History of Bowdoinham, Maine
From
A Gazetteer of the
State of Maine

By Geo. J. Varney
Published by B. B. Russell, 57 Cornhill,
Boston 1886




Bowdoinham in Sagadahoc County, is situated on the west bank of the Kennebec river, at its junction with Androscoggin. It is bounded north by Richmond, west by Bowdoin, south by Topsham, and east by the Kennebec. Woolwich and Bath lie opposite the southern part. The town lies about 8 miles along the river, with an average width of about 5 miles. The principal streams are the Abagadusset and Cathance rivers. The former rises in the northern part of Richmond and runs southward through the eastern part of Bowdoinham, parallel with the Kennebec. The Cathance rises in the northern part of Bowdoin, runs south into the middle of Topsharn, then north in Bowdoinham until it receives the “West Branch,” then south to Merrymeeting Bay. Bowdoinham village is situated in the southern part of the town, near the junction with the West Branch. There was formerly considerable ship-building carried on at this point, and the business has not yet wholly ceased. There are in Bowdoinham three saw-mills, a grist-mill, a plaster-mill with capacity to grind eight tons per day, two clothing manufactories, a cheese-factory and about one dozen ice companies. Other manufactures are boots and shoes, tinware, carriages and harnesses, etc. East Bowdoinham, near the Abagadusset, has a railroad station and post-office.

The principal rock in town is a feispathic granite. The soil is chiefly clay, with some sandy loam on the uplands. The principal crop for export is hay. Maple, birch and ash flourish in the woods.

The Indian sachem, Abagadusset, had his residenee on the point which now bears his name. It lies between the river of the same name and the Kennebec. Alexander Thwait purchased land of the Indians and lived at this place before 1656. He removed to Bath for a few years, but returned in 1665. It is said that during the first Indian war nine families living on the north shore of Merrymeeting Bay were destroyed or made captive by the Indians. Remains of orchards planted before this date have been mentioned by later inhabitants.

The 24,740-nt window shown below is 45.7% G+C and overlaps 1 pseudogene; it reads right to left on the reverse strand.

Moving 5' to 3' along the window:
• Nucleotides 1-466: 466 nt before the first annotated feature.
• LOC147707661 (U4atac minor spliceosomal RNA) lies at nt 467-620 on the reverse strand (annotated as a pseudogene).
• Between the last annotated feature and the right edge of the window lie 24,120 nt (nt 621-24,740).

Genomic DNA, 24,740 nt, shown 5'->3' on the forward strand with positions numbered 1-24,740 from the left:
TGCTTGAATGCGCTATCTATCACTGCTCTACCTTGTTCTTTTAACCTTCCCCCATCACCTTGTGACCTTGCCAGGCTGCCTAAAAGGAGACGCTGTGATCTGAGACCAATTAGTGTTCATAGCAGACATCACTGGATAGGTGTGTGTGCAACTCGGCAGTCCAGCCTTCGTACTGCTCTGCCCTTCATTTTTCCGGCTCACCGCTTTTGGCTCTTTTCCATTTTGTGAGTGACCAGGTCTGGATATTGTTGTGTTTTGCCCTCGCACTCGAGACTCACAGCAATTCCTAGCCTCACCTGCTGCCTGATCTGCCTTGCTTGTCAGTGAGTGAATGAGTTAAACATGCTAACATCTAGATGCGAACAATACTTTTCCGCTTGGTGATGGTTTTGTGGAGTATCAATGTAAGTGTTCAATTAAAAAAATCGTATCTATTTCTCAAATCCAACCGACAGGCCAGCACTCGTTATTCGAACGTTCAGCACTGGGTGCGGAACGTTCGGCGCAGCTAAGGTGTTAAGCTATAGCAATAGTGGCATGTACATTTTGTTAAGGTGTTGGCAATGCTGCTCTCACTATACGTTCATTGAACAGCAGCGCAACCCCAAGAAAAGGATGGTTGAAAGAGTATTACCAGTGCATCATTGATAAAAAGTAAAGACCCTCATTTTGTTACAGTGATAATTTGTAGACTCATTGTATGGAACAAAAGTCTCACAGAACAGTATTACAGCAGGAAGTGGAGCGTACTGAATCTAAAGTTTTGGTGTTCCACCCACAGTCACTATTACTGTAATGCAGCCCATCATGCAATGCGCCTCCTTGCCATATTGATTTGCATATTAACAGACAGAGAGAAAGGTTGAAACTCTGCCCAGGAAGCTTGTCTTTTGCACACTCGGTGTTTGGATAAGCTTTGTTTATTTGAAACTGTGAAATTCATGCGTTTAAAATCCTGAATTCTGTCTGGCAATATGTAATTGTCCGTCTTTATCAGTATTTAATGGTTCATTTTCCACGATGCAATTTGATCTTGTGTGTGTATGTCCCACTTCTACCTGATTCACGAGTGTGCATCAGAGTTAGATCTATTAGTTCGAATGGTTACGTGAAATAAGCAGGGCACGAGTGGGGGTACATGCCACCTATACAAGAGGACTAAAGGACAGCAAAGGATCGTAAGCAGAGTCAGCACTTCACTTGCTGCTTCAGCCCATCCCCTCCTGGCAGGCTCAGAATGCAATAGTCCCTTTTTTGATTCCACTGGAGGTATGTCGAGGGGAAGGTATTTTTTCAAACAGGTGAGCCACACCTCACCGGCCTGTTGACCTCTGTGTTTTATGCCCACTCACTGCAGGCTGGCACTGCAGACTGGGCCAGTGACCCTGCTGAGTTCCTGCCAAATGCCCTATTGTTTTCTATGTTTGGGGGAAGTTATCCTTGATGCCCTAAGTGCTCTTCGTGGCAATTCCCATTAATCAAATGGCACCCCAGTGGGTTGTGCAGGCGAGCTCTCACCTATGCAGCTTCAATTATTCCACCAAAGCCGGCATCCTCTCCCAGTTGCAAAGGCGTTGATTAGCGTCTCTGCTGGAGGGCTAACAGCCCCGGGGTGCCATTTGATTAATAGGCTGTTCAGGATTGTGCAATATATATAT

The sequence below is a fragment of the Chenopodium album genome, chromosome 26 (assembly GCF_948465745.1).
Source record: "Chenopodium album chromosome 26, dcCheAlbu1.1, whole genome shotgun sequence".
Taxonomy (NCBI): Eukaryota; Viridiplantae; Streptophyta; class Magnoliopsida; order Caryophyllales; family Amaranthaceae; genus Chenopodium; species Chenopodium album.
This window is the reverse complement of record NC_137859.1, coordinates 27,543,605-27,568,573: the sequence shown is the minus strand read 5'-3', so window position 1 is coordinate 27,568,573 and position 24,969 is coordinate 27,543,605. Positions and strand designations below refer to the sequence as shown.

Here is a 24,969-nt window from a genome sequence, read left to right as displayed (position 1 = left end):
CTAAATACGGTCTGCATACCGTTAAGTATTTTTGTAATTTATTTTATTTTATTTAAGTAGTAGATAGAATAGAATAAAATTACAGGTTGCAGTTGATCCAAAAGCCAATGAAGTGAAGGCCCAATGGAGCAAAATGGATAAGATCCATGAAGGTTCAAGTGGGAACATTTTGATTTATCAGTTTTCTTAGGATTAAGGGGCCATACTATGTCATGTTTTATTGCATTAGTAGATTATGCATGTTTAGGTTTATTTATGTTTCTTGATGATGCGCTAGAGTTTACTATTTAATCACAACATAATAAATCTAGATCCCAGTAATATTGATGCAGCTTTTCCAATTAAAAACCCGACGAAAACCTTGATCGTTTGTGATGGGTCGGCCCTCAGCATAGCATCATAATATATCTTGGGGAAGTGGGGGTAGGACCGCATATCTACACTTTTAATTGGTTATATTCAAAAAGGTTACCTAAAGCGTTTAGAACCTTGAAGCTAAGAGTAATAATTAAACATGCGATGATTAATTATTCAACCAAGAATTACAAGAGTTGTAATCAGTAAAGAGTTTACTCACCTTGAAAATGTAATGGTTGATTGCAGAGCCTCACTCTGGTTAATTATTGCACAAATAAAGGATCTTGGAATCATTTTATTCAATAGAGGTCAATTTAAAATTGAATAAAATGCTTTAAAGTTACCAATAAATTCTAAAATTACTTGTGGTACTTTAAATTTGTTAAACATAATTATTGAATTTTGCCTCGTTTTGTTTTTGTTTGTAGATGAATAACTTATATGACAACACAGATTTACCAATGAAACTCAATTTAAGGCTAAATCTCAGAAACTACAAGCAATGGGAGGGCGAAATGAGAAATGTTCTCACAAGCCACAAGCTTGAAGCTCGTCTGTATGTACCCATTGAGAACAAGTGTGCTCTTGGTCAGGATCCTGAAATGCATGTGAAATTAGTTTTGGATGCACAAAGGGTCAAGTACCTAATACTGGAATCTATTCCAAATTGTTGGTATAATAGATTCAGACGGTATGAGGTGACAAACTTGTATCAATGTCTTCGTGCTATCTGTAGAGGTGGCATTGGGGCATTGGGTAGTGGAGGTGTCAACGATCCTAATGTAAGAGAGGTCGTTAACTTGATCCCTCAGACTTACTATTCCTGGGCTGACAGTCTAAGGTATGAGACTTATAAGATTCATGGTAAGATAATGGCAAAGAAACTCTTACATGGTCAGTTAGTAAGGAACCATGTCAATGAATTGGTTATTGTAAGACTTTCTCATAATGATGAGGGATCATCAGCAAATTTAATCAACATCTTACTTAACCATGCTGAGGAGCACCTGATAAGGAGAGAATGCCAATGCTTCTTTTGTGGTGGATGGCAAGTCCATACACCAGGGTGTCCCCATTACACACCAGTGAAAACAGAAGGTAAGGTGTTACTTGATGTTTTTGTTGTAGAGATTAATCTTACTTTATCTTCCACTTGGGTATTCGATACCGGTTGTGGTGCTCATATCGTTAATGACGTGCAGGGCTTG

The township of Bowdoinham was claimed by the Plymouth proprietors, who conveyed 3,200 acres of it to William Bowdoin, of Boston, but Sir Ferdinando Gorges had, in 1637, granted to Sir Richard Edgecomb a tract of 8,000 acres, situated near Merryrneeting Bay— then called the “Lake of New Somerset.” In 1718 John Edgecomb, of New London, appeared for the heirs of his name, and entered a minute of the grant in the book of claims. In 1756 the claim was again revived by Lord Ecigeconib, one of the heirs, who entrusted his business to Sir William Pepperell, of Kittery. The latter having died without settling his claim, his lordship empowered Nathaniel Sparhiawk to pursue it. Mr. Bowdoin, claiming from the Plymouth proprietors, brought an action to sustain his claim, showed title from the Plymouth proprietors, and a quit-claim from Abagadusset. The court ruled that this should prevail against the obsolete and indefinite grant made by Gorges, and Mr. Bowdoin won the case. This ruling and decision were in 1758 and 1763; but some years later the Superior Court ruled that this town was not included in the patent, the north line of the town being fixed as the southern boundary of the patent. It is also said that the Pejepscot proprietors claimed this territory and built mills within it. The settlement of Bowdoinham began soon after the building of Fort Richmond ; but its increase was much retarded by the wars with the Indians, and the disputes about the title to the land. The National Bank of Bowdoinham hasa capital of $50,000. Orrington Lunt and Samuel Gray are among the most valued of former citizens. The salubrity of the climate of this town is shown by the number of old persons living here, there being thirty-three over eighty years old. It was incorporated in 1762, being named in honor of the Bowdoin family.

The Free Baptists have two churches, the Baptists one, and the Methodists one. Bowdoinham has fifteen schoolhouses, the entire school property being valued at $6,000. The valuation of the estates in 1870 was $646,422. In 1880 it was $610,409. The rate of taxation in the latter year was twenty-four mills on a dollar. The population in 1870 was 1,804. In 1880 it was 1,681.

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